U.S. Exports to Russia Plummet 34% Amid Escalating Sanctions Battle – Real Time Economics

The escalating U.S. sanctions battle against Russia appears to be taking a toll on trade with the country, with June data showing both sides of the ledger falling as Washington ratcheted up the financial pressure on Moscow.

U.S. Commerce Department data released Wednesday underscored that sanctions are a double-edged sword: U.S. exports took the hardest hit, plummeting 34% on the month to the lowest level since January last year. Imports from Russian firms, meanwhile, fell nearly 10%, the third consecutive month of declines in U.S. purchases. That asymmetric fall between buying and selling pushed the trade gap with Russia up 25% to $1.13 billion.

Still, given that U.S. trade with Russia is only a tiny fraction of its total global trade, the pain for the U.S. economy should be minimal for now, barring a major acceleration in tensions that weighs on European growth or pushes up oil prices.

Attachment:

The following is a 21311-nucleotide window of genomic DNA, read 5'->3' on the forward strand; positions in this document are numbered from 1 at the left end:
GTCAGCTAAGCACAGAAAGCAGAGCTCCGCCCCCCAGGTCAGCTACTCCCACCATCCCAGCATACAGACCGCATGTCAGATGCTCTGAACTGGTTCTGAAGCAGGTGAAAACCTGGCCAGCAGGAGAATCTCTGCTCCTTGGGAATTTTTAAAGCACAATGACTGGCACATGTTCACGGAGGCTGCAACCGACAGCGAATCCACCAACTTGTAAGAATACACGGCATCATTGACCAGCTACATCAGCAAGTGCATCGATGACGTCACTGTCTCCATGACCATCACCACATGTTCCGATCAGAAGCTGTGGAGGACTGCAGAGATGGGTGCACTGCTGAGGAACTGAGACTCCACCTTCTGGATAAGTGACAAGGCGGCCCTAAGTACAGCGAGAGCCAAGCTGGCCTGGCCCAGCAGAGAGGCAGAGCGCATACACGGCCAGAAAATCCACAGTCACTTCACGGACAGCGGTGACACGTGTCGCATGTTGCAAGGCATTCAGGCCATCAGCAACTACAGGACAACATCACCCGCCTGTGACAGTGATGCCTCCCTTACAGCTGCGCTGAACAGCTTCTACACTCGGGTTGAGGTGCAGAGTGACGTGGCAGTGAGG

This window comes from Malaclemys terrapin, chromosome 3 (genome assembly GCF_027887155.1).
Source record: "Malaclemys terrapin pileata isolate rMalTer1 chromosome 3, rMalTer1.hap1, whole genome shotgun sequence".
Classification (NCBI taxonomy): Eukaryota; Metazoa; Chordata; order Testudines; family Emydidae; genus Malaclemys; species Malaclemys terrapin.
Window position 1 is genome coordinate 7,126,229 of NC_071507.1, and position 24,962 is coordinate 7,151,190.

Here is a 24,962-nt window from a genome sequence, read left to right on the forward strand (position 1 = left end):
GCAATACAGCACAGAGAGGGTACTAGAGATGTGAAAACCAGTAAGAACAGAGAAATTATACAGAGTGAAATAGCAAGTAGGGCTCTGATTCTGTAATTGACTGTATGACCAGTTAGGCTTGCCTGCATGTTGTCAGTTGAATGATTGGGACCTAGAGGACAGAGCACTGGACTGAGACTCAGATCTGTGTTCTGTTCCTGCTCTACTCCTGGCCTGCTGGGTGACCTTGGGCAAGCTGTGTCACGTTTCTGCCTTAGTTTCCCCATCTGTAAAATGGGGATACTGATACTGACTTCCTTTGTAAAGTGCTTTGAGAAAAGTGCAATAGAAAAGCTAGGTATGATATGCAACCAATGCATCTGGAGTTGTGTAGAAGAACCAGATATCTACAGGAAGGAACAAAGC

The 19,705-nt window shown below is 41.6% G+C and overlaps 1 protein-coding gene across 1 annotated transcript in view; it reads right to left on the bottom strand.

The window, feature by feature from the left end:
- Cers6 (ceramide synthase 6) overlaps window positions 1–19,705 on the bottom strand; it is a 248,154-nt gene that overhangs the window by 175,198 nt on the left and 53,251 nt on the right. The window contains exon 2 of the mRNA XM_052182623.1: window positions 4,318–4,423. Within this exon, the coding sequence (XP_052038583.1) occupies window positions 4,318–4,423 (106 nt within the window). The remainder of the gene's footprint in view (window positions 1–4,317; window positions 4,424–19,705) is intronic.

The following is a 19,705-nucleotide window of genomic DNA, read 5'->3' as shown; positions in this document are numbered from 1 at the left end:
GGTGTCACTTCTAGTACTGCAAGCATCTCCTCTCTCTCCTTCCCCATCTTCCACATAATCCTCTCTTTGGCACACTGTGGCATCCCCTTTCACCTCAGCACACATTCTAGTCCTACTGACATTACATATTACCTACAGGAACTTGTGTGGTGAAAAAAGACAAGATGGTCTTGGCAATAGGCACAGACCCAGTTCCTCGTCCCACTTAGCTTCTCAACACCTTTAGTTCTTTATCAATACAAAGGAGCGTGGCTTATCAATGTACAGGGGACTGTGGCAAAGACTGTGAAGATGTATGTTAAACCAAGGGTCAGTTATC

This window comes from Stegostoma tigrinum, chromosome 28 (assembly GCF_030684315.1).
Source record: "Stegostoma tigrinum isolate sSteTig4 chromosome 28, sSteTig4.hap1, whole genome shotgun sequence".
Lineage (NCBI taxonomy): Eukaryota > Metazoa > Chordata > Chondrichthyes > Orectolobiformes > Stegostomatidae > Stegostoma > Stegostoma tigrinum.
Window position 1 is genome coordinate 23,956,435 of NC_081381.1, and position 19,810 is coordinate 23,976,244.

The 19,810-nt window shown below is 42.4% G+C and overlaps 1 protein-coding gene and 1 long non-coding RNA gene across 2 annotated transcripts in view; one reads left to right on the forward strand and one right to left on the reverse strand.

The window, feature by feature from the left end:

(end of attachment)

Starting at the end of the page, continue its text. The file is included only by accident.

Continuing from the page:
The Russian economy is bearing the brunt.

Although U.S. sanctions directly affecting Russian firms in June cover just a small share of the economy, the fear of additional sanctions often has a much broader impact on the economy. The combined effect of sanctions and falling investment has pushed the country into recession and sparked an investor exodus the International Monetary Fund says could translate into a $100 billion in capital fleeing out of Russia this year.

The falling-trade trend may continue in July: Washington, along with its European partners, ratcheted up the sanctions again last month and analysts say more may be coming. President Vladimir Putin this week announced his own round of retaliatory penalties.



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6 August 2014 | 3:19 pm – Source: blogs.wsj.com

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